NAIROBI— South Sudan's slow-moving peace talks have been suspended again, this time at the request of mediators from the Intergovernmental Authority for Development (IGAD), an opposition official said Monday.
“They said they want to go and consult with the heads of IGAD and they will give us a break of one month up to the 30th of April," Hussein Maar Nyuot, a spokesman for opposition negotiators at the talks in Addis Ababa, told VOA.
When the talks reconvene, opposition and government negotiators will sign an agenda and declaration of principles, before getting down to the business of hammering out a peace deal, Maar Nyuot said.
IGAD officials declined to comment on the new adjournment but said they would release a statement later Monday.
The government side at the talks said it will comment once the IGAD statement has been released.
Maar Nyuot said that during the break of several weeks the parties will share the statement of principles with interested parties. The opposition spokesman said they will work to resolve outstanding issues that have prevented the talks from getting off the ground, including whether seven former political detainees should be included in the negotiations.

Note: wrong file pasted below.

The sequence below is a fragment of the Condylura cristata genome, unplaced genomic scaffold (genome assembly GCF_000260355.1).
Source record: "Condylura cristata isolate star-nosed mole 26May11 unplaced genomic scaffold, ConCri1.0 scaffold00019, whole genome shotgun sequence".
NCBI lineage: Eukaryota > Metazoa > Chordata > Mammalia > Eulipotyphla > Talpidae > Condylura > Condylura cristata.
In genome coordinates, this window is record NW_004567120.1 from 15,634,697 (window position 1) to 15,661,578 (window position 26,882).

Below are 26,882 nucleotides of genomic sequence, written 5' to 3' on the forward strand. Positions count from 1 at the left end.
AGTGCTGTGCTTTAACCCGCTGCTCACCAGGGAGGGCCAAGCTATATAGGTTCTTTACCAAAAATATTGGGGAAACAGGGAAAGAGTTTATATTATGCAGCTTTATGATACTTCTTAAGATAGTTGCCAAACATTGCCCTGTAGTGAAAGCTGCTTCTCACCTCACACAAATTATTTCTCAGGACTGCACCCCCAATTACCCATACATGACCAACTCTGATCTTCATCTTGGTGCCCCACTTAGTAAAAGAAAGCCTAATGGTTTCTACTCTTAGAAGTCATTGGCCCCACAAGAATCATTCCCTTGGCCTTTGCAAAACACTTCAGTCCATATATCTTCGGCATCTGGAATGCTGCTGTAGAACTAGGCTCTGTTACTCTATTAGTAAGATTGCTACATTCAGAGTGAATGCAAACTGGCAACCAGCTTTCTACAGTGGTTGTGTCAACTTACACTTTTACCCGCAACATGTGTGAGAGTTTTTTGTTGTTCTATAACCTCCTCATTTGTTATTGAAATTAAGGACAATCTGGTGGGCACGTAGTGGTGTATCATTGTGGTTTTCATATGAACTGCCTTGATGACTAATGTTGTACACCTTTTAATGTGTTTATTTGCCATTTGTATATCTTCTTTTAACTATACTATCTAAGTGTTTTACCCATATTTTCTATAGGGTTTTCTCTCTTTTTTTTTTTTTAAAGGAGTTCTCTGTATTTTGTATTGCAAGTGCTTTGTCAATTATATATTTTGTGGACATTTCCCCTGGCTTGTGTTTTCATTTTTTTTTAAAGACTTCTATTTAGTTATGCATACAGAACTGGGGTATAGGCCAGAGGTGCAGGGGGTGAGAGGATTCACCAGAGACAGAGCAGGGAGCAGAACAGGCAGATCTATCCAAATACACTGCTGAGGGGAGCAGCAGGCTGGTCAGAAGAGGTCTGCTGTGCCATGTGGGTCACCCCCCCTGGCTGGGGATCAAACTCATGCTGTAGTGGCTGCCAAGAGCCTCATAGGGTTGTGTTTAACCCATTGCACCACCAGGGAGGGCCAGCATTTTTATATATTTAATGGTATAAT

The anti-government negotiators have also protested Uganda’s inclusion as an observer at the talks, claiming that troops from Uganda - South Sudan's southern neighbor - are fighting alongside government forces.
The two opposing sides in South Sudan's conflict signed a cessation of hostilities agreement in late January, before the first round of talks ended. But what was supposed to be an immediate ceasefire, with both sides ordering their troops to stop fighting, never took hold.
The second round of talks has struggled to get under way, even as fighting continued almost unabated in South Sudan at the cost of thousands of lives, devastation around the country, and more than a million people being forced from their homes.